Of course, much of this is based on personal taste, so I can’t possibly expect others to agree with me completely. However, I still feel that the Japanese remake flows much better. I’m not the biggest fan of the Korean language, if only because it refuses to co-operate with my tongue (or vice versa) and for the most part, I thought that the blunter syllables didn’t give “Mister” the charm that it could have had. This issue though, was solved in the Japanese version, where “Nune ttuine saljjak jogum gwanshimi gane” (excuse the rough romanisation) became “aimai na kankei wa akita wa“. While the original isn’t in any way insulting to the ears despite it being Hara‘s line; the Japanese version is more suitable, both in terms of the lyrical flow of the song as well as accommodating Hara’s voice.
“Genie” though, was appealing in a different way. The original was flawless as it was and it still routinely makes its rounds through my headphones. The Japanese remake though, was probably the ultimate fan-service. I don’t mean fan-service a la Sungjong and Sungyeol‘s kiss in their performance of “Troublemaker.” I mean fan-service for the ears, where one of your favourite songs gets tailored to fit a language that you can sing along too. I am well aware that seems to go against the concept of ‘music is a universal language’, but “Genie” in Japanese is something I will most likely never get tired to listening to. What’s more, the lyrics don’t become obscure and awkward. Rather, doesn’t:
Okay, the nearby stars, as you please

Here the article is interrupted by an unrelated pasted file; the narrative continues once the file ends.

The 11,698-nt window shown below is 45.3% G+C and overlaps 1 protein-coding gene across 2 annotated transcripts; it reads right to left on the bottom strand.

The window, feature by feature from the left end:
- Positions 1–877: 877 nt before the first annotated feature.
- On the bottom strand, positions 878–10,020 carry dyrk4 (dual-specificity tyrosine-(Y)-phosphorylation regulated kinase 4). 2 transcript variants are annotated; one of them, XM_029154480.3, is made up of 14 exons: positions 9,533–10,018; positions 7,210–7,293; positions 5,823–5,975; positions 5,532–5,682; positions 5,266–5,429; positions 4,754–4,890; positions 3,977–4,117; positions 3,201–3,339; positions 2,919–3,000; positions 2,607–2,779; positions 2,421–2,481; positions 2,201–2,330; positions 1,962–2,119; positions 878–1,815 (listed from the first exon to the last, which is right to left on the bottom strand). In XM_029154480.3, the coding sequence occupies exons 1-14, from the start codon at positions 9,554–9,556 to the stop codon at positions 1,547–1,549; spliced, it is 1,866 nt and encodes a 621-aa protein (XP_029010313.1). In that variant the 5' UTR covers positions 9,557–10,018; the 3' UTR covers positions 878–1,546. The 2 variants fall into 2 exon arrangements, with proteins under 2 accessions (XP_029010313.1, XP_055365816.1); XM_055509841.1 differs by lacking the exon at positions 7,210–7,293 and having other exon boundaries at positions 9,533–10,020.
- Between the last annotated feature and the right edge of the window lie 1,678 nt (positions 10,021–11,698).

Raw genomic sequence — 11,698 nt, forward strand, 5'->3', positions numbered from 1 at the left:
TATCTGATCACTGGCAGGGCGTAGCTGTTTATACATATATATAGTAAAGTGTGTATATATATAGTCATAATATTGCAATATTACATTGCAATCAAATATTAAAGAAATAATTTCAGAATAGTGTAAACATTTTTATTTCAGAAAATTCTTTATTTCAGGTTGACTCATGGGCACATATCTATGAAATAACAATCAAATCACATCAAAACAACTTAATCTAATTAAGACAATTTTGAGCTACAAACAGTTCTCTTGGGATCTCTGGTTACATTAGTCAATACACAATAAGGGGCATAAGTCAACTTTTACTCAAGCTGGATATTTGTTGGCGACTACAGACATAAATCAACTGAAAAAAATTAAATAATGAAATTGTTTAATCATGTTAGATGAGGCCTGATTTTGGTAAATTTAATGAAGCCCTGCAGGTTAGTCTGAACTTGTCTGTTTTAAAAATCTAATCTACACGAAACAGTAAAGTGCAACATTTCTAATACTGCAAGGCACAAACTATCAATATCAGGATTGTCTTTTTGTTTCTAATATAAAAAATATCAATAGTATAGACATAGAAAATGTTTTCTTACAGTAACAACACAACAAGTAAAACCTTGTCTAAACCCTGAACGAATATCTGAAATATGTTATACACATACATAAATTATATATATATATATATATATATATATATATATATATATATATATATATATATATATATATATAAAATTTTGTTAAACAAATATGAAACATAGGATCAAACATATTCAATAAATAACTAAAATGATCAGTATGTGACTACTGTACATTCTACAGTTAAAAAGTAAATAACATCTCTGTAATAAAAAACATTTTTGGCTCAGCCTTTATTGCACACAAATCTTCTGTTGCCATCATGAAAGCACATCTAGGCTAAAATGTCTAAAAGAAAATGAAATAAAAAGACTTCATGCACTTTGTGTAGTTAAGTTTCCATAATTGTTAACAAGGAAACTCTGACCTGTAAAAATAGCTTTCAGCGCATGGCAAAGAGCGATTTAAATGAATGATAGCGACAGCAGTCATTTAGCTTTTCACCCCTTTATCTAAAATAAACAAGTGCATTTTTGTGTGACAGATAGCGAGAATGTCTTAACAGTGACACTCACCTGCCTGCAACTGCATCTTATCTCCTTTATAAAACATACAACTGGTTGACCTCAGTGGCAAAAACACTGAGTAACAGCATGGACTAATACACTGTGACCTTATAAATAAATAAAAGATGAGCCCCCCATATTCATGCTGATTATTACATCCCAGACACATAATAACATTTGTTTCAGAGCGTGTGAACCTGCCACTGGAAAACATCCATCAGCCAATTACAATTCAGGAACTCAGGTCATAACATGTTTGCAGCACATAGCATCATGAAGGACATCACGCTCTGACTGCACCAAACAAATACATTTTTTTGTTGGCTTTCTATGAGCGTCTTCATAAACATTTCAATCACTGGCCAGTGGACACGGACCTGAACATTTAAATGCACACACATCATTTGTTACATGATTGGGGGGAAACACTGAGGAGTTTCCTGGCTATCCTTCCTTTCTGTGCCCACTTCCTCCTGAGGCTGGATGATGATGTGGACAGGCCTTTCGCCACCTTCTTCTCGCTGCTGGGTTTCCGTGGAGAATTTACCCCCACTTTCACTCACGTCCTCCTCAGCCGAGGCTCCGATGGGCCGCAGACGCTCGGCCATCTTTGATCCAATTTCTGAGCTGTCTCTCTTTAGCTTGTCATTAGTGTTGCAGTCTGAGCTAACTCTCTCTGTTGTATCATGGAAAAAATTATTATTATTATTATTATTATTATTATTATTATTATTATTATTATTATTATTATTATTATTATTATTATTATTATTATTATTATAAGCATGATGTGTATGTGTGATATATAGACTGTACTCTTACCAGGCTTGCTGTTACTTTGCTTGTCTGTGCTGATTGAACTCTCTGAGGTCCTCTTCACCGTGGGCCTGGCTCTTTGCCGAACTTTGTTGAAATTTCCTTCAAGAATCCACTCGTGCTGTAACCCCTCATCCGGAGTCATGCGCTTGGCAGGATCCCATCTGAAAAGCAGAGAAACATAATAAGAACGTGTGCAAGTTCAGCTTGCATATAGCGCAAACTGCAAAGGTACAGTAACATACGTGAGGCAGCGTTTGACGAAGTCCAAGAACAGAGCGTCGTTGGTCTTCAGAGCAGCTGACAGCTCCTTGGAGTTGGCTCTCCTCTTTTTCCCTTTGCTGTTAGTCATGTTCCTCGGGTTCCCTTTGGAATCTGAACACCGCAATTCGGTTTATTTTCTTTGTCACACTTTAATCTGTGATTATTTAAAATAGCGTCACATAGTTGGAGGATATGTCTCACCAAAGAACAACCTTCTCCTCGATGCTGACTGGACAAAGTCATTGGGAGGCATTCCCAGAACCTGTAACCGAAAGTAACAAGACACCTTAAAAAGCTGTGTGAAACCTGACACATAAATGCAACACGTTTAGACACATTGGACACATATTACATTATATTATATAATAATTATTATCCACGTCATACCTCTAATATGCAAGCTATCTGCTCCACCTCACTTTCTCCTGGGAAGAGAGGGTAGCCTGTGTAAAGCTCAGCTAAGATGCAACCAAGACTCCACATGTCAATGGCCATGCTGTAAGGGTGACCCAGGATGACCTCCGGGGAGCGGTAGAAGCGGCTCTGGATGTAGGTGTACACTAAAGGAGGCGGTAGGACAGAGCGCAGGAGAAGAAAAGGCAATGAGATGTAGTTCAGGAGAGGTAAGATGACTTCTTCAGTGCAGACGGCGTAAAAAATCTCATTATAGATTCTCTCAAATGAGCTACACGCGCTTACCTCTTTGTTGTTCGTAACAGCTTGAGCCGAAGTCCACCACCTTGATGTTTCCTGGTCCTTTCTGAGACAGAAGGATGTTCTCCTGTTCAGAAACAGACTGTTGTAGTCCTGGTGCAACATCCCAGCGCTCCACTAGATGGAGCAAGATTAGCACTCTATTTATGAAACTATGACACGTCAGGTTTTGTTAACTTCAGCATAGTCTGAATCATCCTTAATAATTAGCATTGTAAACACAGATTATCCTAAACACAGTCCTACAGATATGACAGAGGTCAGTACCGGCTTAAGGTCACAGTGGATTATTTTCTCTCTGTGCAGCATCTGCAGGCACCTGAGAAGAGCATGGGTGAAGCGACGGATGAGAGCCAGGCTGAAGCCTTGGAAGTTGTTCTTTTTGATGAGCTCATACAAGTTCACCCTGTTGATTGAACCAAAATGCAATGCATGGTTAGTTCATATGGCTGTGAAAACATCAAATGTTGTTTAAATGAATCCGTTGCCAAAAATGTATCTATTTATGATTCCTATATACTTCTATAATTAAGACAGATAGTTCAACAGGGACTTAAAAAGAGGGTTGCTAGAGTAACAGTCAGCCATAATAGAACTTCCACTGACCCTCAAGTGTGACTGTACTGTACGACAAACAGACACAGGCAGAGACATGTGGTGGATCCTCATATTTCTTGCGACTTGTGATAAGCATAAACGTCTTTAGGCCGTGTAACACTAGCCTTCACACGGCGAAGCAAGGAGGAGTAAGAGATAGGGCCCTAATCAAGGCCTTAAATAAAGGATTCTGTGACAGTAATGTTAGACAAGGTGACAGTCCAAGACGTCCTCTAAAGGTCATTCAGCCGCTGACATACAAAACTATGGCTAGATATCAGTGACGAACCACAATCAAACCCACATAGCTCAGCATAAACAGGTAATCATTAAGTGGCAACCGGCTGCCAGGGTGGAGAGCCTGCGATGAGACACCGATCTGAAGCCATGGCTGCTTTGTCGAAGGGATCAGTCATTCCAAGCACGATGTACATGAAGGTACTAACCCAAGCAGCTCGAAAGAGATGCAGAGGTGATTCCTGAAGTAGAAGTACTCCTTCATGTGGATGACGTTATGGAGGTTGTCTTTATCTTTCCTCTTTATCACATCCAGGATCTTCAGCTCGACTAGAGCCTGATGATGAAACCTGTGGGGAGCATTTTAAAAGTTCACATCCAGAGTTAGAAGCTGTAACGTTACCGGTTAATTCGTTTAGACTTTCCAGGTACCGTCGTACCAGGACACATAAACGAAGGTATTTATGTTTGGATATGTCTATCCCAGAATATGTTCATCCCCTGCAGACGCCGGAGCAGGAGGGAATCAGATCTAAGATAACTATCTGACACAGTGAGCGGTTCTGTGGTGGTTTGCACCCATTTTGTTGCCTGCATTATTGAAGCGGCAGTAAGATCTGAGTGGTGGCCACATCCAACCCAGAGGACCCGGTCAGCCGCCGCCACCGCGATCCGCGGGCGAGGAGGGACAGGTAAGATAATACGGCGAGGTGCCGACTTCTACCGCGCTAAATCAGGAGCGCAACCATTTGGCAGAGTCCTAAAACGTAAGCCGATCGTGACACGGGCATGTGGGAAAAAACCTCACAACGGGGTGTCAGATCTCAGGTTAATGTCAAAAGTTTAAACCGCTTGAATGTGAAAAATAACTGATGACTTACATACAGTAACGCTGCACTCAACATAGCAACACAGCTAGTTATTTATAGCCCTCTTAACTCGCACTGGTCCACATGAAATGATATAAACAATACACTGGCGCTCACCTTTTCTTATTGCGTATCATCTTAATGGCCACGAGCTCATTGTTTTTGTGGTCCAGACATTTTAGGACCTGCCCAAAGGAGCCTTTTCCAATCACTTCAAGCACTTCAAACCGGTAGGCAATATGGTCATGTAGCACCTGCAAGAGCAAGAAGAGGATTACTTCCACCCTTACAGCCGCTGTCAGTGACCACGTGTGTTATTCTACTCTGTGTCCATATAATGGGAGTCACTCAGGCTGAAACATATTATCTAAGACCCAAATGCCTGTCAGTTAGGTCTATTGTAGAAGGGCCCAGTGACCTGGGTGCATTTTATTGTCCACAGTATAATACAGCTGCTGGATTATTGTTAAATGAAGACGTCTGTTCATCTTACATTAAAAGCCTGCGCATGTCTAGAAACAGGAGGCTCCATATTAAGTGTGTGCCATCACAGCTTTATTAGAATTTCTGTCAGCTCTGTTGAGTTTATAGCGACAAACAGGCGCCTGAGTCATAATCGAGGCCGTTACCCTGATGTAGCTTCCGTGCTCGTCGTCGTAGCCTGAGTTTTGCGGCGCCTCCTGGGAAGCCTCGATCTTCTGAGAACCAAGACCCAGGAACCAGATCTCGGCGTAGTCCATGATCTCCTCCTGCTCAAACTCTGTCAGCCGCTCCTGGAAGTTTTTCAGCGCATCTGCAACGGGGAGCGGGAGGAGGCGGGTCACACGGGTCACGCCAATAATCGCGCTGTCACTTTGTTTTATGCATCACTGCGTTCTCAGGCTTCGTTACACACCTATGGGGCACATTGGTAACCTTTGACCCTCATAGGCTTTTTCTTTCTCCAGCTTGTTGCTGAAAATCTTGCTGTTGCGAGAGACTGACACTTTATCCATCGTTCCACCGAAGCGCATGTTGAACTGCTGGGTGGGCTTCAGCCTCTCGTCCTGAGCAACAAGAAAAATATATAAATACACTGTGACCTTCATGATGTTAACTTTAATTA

Two people, just as you wish
And I’ll even forecast the future
I’ll grant it for you
— make sense? Sure, it might not be as explicitly matched to the concept of a “good luck goddess that wants (wants) to make your wish come true” and perhaps the translation leaves something to be desired, but the Japanese remake of “Genie” is excellent, and I’m not going to withdraw that sentiment any time soon. Especially not when you consider that their Japanese debut single is sitting on my shelf.
If we’re going to talk about boy groups though, BEAST’s remake of their debut track, “Bad Girl” takes the cake for me. I’m going to put it out there that I’m not a fan of BEAST. Even if I can tell one member from the next, I do not have songs like “Beautiful” and “Freeze” on replay. I recognise them as a solid group with exceptional performance ability and great consistency in musical quality — undoubtedly Cube Entertainment‘s greatest achievement thus far. However, I do not stalk every K-pop site there is for the boys and my computer’s hard drive is entirely devoid of them. The Japanese remake of “Bad Girl” though, was rather pleasant, and truth to be told, rather difficult to not like. The original wasn’t really the strongest song out there, but it had its charms. The remake though, went around with a file and a buffer and cleaned up BEAST’s debut with a surprising ease. The generous amounts of autotune helped with the flow of the song, but for the most part, I’d attribute the change to the language — though the PV also played its part with the sleek costuming and set design. Whether or not this change was well-received depended entirely on an individual’s preferences, yes — and it certainly fit mine.[youtube http://www.youtube.com/watch?v=5xe0JqSFF-o&w=560&h=315]
Good remakes, bad remakes… at the end of the day, it’s really the same song with different words. It’s a channel for much-needed profits to flow in, a variation (though arguable) of fan-service and for some fans, a reminder of their group of choice’s relative fame. While remakes are indeed satisfying on one end of the spectrum, they poke and prod at that insatiable desire within us that wishes for another Korean comeback (or is that the inner Shawol in me speaking?).
So speak, Seoulmates: what do you think of remakes? Do you have unlikely favourites?